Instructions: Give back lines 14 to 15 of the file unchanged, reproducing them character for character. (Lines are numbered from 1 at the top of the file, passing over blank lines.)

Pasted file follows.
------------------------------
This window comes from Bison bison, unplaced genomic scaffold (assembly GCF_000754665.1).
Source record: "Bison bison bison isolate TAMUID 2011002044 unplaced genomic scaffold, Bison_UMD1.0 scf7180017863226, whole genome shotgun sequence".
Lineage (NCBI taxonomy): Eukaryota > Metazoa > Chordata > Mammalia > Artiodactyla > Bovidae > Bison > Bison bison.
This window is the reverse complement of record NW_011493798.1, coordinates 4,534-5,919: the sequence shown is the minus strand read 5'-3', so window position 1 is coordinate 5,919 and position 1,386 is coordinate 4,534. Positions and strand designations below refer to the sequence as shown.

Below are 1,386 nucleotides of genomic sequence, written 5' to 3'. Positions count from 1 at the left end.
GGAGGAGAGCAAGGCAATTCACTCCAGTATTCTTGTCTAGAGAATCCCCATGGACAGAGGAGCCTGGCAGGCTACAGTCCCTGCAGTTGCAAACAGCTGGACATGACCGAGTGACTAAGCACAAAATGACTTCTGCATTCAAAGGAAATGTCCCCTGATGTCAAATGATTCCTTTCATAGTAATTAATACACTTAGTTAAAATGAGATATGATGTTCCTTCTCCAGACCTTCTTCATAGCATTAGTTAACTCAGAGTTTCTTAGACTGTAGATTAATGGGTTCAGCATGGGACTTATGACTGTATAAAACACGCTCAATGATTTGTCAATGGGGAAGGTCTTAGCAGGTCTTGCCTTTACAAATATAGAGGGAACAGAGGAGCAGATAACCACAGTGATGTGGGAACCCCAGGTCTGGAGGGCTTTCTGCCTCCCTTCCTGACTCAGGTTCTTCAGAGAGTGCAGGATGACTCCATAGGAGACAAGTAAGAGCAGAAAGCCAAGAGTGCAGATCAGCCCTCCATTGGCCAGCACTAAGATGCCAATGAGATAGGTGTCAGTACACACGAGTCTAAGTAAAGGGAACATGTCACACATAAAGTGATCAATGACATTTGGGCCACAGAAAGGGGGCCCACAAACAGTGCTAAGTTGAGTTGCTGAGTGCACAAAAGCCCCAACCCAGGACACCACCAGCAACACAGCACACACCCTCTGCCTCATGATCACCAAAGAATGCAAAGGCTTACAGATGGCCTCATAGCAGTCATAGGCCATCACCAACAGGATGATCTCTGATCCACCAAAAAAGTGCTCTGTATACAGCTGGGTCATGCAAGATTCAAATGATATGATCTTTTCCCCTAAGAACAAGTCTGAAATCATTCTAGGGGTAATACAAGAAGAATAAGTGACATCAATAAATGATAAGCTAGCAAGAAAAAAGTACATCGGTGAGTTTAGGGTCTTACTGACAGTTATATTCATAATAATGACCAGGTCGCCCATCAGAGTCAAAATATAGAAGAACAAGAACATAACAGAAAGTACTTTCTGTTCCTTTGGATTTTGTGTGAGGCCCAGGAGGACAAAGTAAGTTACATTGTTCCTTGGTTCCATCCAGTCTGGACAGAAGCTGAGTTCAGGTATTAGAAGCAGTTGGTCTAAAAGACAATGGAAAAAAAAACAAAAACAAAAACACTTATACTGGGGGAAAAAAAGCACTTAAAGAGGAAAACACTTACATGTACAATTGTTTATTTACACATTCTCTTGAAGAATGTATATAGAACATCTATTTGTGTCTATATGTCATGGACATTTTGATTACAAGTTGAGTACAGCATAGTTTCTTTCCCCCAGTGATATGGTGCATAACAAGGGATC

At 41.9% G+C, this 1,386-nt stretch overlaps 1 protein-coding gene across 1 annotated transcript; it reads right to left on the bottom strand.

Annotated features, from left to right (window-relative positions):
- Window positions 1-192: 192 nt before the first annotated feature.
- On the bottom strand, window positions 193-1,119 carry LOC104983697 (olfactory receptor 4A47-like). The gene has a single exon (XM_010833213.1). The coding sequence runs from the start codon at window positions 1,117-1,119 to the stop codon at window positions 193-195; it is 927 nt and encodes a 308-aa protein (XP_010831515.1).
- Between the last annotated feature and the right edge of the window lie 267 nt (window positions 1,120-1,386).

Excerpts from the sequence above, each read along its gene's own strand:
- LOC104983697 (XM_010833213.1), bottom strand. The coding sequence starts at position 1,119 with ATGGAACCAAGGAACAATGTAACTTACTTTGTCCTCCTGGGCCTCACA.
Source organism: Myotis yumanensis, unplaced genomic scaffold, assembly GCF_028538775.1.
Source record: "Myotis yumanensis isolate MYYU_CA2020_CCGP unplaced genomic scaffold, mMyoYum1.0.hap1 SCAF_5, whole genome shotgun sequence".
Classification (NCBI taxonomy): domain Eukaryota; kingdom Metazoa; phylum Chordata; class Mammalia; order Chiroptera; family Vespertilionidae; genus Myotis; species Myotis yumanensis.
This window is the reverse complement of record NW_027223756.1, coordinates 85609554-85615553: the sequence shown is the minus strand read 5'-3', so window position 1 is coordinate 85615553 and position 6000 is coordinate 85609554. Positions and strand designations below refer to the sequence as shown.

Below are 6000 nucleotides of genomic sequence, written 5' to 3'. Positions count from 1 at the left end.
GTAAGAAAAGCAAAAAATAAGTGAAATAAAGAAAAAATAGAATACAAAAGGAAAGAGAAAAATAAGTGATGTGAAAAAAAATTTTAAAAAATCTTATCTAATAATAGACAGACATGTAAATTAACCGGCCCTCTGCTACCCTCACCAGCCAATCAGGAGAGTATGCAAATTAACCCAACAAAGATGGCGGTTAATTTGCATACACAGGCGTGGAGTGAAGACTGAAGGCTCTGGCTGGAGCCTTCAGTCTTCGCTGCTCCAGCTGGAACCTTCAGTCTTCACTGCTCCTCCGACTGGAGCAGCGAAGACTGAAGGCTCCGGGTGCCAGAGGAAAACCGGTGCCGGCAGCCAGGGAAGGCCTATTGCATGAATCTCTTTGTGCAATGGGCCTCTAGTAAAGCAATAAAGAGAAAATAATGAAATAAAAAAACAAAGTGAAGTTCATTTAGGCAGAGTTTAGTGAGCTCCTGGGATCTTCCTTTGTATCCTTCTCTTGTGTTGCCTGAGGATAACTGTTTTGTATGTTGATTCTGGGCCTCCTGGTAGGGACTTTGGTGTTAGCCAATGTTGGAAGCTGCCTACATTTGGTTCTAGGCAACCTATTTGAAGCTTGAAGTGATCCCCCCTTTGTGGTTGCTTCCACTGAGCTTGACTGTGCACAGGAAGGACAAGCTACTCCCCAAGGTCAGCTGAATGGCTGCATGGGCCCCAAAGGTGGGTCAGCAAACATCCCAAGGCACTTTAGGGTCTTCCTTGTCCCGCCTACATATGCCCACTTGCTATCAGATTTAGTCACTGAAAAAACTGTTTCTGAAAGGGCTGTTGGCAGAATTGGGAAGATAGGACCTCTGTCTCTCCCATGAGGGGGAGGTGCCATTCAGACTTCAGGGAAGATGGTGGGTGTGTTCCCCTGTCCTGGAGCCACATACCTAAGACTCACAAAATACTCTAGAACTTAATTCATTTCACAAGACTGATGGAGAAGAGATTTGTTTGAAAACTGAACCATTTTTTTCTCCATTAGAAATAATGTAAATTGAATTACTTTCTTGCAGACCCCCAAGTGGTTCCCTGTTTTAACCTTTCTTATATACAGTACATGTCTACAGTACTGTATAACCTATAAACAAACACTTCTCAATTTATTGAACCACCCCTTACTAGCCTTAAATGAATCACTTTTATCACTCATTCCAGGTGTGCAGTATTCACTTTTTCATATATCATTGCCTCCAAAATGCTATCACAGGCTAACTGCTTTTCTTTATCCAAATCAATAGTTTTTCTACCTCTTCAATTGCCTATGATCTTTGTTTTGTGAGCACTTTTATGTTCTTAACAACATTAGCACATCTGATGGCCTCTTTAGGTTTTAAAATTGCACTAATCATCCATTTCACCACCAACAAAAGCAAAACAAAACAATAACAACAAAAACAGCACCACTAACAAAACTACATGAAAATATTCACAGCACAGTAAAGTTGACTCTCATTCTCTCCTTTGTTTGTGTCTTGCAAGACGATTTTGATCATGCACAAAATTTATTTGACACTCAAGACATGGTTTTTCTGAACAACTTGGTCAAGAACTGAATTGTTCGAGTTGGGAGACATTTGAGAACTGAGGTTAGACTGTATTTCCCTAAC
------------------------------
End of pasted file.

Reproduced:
Source organism: Myotis yumanensis, unplaced genomic scaffold, assembly GCF_028538775.1.
Source record: "Myotis yumanensis isolate MYYU_CA2020_CCGP unplaced genomic scaffold, mMyoYum1.0.hap1 SCAF_5, whole genome shotgun sequence".